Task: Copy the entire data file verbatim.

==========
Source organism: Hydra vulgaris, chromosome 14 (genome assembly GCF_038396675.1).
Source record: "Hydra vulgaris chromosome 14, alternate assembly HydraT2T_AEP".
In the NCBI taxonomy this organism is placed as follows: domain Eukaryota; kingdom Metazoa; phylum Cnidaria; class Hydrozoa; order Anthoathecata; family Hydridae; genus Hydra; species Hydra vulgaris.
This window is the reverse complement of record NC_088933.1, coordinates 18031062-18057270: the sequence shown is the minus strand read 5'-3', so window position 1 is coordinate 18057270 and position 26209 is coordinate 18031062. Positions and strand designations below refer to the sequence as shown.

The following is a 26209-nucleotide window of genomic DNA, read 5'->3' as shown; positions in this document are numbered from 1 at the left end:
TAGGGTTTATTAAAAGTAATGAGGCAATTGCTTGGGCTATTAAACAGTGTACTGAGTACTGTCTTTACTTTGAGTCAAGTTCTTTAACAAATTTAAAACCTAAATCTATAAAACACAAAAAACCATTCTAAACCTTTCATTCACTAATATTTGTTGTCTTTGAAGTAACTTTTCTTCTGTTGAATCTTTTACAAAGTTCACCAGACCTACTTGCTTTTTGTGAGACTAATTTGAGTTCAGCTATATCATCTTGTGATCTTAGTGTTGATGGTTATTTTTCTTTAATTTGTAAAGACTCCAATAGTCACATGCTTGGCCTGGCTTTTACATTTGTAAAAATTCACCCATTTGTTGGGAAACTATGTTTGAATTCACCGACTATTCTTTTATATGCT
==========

Source organism: Hydra vulgaris, chromosome 14 (genome assembly GCF_038396675.1).
Source record: "Hydra vulgaris chromosome 14, alternate assembly HydraT2T_AEP".
In the NCBI taxonomy this organism is placed as follows: domain Eukaryota; kingdom Metazoa; phylum Cnidaria; class Hydrozoa; order Anthoathecata; family Hydridae; genus Hydra; species Hydra vulgaris.
This window is the reverse complement of record NC_088933.1, coordinates 18031062-18057270: the sequence shown is the minus strand read 5'-3', so window position 1 is coordinate 18057270 and position 26209 is coordinate 18031062. Positions and strand designations below refer to the sequence as shown.

The following is a 26209-nucleotide window of genomic DNA, read 5'->3' as shown; positions in this document are numbered from 1 at the left end:
TAGGGTTTATTAAAAGTAATGAGGCAATTGCTTGGGCTATTAAACAGTGTACTGAGTACTGTCTTTACTTTGAGTCAAGTTCTTTAACAAATTTAAAACCTAAATCTATAAAACACAAAAAACCATTCTAAACCTTTCATTCACTAATATTTGTTGTCTTTGAAGTAACTTTTCTTCTGTTGAATCTTTTACAAAGTTCACCAGACCTACTTGCTTTTTGTGAGACTAATTTGAGTTCAGCTATATCATCTTGTGATCTTAGTGTTGATGGTTATTTTTCTTTAATTTGTAAAGACTCCAATAGTCACATGCTTGGCCTGGCTTTTACATTTGTAAAAATTCACCCATTTGTTGGGAAACTATGTTTGAATTCACCGACTATTCTTTTATATGCT